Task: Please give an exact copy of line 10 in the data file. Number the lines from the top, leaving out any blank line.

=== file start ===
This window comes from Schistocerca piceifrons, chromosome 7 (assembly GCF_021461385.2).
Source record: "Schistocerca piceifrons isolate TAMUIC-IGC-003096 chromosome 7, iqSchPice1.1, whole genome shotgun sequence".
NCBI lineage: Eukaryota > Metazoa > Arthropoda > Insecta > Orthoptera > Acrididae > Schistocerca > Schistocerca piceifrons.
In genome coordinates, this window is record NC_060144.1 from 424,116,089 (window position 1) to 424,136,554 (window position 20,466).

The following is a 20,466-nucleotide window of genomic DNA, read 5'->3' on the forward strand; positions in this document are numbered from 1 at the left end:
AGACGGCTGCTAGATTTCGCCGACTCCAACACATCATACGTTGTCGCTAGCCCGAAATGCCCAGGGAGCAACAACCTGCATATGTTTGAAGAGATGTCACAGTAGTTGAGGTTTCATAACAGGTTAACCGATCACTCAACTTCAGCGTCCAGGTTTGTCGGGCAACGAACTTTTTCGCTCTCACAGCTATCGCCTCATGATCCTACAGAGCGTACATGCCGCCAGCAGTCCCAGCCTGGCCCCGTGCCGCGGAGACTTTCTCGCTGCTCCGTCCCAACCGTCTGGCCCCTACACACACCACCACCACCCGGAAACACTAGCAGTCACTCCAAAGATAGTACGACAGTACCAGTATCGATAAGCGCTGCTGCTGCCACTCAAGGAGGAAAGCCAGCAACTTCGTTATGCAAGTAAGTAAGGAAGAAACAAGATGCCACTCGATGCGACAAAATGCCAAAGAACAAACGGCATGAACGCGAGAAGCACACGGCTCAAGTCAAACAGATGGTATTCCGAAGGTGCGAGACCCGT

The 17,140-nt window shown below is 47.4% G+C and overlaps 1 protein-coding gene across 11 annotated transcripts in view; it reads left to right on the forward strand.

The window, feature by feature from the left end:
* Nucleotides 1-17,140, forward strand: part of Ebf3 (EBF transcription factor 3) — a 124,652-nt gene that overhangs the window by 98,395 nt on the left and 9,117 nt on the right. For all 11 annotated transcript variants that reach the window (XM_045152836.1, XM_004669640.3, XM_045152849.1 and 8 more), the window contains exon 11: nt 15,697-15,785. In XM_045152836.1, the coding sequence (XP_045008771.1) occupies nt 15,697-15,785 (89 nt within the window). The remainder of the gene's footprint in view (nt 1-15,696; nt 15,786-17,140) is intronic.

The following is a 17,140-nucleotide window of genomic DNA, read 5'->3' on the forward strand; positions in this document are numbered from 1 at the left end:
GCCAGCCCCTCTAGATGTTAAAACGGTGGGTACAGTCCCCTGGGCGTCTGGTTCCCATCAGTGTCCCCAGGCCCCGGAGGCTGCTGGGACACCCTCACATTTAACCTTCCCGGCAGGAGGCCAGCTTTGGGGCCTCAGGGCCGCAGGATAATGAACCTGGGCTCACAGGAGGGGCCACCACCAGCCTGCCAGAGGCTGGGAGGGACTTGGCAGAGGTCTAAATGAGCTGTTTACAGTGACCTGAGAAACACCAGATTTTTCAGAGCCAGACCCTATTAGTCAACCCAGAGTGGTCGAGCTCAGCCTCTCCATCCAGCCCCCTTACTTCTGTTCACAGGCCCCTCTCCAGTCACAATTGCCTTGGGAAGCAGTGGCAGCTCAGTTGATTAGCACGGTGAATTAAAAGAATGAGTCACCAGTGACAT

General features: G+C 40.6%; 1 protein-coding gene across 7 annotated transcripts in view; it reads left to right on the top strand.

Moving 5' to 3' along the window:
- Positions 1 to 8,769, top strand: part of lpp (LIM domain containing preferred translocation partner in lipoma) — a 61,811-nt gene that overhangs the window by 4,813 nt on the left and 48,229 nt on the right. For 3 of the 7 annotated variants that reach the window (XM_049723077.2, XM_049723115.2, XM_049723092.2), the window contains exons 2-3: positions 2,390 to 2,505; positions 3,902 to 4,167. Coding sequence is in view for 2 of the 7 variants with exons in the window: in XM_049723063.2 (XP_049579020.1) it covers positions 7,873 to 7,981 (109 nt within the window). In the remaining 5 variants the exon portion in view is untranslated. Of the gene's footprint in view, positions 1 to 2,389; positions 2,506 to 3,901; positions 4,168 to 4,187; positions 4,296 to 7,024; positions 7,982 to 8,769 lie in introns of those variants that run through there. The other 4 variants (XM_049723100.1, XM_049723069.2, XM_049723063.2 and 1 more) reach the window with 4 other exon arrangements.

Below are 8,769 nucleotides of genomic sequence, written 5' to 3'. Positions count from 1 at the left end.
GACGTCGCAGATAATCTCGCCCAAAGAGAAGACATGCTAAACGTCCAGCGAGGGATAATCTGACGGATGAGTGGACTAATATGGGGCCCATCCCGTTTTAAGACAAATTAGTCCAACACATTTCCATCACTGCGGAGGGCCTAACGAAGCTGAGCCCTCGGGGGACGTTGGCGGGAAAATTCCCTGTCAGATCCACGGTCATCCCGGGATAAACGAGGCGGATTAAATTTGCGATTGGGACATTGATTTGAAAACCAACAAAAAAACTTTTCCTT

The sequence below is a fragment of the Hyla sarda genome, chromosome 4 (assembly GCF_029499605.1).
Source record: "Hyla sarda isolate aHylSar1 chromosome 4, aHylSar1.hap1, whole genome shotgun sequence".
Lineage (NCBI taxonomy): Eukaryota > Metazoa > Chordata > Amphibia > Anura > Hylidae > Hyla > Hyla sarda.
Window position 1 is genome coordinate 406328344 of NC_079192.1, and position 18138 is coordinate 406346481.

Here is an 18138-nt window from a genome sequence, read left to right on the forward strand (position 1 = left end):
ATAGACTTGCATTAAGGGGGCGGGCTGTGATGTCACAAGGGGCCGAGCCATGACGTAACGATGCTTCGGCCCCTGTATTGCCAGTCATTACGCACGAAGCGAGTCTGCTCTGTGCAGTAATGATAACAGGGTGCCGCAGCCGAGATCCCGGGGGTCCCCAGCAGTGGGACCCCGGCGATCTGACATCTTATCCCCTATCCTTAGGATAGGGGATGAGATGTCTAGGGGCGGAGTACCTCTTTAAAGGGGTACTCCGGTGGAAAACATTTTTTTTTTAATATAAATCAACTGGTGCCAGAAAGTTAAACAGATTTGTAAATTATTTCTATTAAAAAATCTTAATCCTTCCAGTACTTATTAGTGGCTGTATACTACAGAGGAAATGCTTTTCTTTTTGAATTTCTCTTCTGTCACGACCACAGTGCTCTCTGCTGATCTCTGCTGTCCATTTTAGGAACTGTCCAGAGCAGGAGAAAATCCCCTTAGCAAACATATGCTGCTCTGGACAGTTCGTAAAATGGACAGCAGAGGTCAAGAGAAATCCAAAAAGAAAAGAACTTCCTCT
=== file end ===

The following is a 17,140-nucleotide window of genomic DNA, read 5'->3' on the forward strand; positions in this document are numbered from 1 at the left end: